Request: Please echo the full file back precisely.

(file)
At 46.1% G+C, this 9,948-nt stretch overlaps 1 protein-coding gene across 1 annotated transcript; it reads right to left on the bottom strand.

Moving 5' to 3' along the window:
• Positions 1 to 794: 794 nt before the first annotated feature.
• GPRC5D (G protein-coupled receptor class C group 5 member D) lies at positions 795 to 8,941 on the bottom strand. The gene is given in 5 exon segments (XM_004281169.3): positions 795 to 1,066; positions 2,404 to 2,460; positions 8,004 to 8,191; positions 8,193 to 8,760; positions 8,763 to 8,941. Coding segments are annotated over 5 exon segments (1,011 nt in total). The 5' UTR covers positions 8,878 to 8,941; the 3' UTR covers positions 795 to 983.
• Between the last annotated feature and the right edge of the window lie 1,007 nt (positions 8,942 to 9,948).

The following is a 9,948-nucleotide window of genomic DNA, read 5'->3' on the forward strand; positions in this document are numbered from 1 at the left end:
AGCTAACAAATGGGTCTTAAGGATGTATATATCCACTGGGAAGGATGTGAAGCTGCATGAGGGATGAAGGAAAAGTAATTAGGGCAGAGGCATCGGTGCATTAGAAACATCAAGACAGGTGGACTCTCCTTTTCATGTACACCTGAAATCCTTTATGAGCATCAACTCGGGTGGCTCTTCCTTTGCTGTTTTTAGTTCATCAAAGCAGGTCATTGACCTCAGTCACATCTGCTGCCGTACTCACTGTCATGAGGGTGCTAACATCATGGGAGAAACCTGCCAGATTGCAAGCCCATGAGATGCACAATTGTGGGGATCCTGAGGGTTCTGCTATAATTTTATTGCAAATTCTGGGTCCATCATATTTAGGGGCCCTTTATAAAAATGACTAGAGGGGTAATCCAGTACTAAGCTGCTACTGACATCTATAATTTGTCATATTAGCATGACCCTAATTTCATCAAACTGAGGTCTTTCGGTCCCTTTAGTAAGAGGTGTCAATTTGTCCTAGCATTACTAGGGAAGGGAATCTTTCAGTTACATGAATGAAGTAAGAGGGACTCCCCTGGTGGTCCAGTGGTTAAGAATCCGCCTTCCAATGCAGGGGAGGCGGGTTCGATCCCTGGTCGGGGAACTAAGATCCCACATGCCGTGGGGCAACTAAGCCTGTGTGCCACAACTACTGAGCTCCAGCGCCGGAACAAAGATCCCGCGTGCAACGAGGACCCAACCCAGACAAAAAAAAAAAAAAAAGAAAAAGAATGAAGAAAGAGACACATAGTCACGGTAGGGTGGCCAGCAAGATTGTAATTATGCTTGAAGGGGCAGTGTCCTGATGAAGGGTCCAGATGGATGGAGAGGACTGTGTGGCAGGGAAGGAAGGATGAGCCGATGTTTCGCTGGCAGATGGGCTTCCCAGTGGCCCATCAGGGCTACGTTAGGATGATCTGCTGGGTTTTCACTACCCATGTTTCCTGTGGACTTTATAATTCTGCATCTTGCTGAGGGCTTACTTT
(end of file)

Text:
At 46.1% G+C, this 9,948-nt stretch overlaps 1 protein-coding gene across 1 annotated transcript; it reads right to left on the bottom strand.

Moving 5' to 3' along the window:
• Positions 1 to 794: 794 nt before the first annotated feature.
• GPRC5D (G protein-coupled receptor class C group 5 member D) lies at positions 795 to 8,941 on the bottom strand. The gene is given in 5 exon segments (XM_004281169.3): positions 795 to 1,066; positions 2,404 to 2,460; positions 8,004 to 8,191; positions 8,193 to 8,760; positions 8,763 to 8,941. Coding segments are annotated over 5 exon segments (1,011 nt in total). The 5' UTR covers positions 8,878 to 8,941; the 3' UTR covers positions 795 to 983.
• Between the last annotated feature and the right edge of the window lie 1,007 nt (positions 8,942 to 9,948).

The following is a 9,948-nucleotide window of genomic DNA, read 5'->3' on the forward strand; positions in this document are numbered from 1 at the left end:
AGCTAACAAATGGGTCTTAAGGATGTATATATCCACTGGGAAGGATGTGAAGCTGCATGAGGGATGAAGGAAAAGTAATTAGGGCAGAGGCATCGGTGCATTAGAAACATCAAGACAGGTGGACTCTCCTTTTCATGTACACCTGAAATCCTTTATGAGCATCAACTCGGGTGGCTCTTCCTTTGCTGTTTTTAGTTCATCAAAGCAGGTCATTGACCTCAGTCACATCTGCTGCCGTACTCACTGTCATGAGGGTGCTAACATCATGGGAGAAACCTGCCAGATTGCAAGCCCATGAGATGCACAATTGTGGGGATCCTGAGGGTTCTGCTATAATTTTATTGCAAATTCTGGGTCCATCATATTTAGGGGCCCTTTATAAAAATGACTAGAGGGGTAATCCAGTACTAAGCTGCTACTGACATCTATAATTTGTCATATTAGCATGACCCTAATTTCATCAAACTGAGGTCTTTCGGTCCCTTTAGTAAGAGGTGTCAATTTGTCCTAGCATTACTAGGGAAGGGAATCTTTCAGTTACATGAATGAAGTAAGAGGGACTCCCCTGGTGGTCCAGTGGTTAAGAATCCGCCTTCCAATGCAGGGGAGGCGGGTTCGATCCCTGGTCGGGGAACTAAGATCCCACATGCCGTGGGGCAACTAAGCCTGTGTGCCACAACTACTGAGCTCCAGCGCCGGAACAAAGATCCCGCGTGCAACGAGGACCCAACCCAGACAAAAAAAAAAAAAAAAGAAAAAGAATGAAGAAAGAGACACATAGTCACGGTAGGGTGGCCAGCAAGATTGTAATTATGCTTGAAGGGGCAGTGTCCTGATGAAGGGTCCAGATGGATGGAGAGGACTGTGTGGCAGGGAAGGAAGGATGAGCCGATGTTTCGCTGGCAGATGGGCTTCCCAGTGGCCCATCAGGGCTACGTTAGGATGATCTGCTGGGTTTTCACTACCCATGTTTCCTGTGGACTTTATAATTCTGCATCTTGCTGAGGGCTTACTTT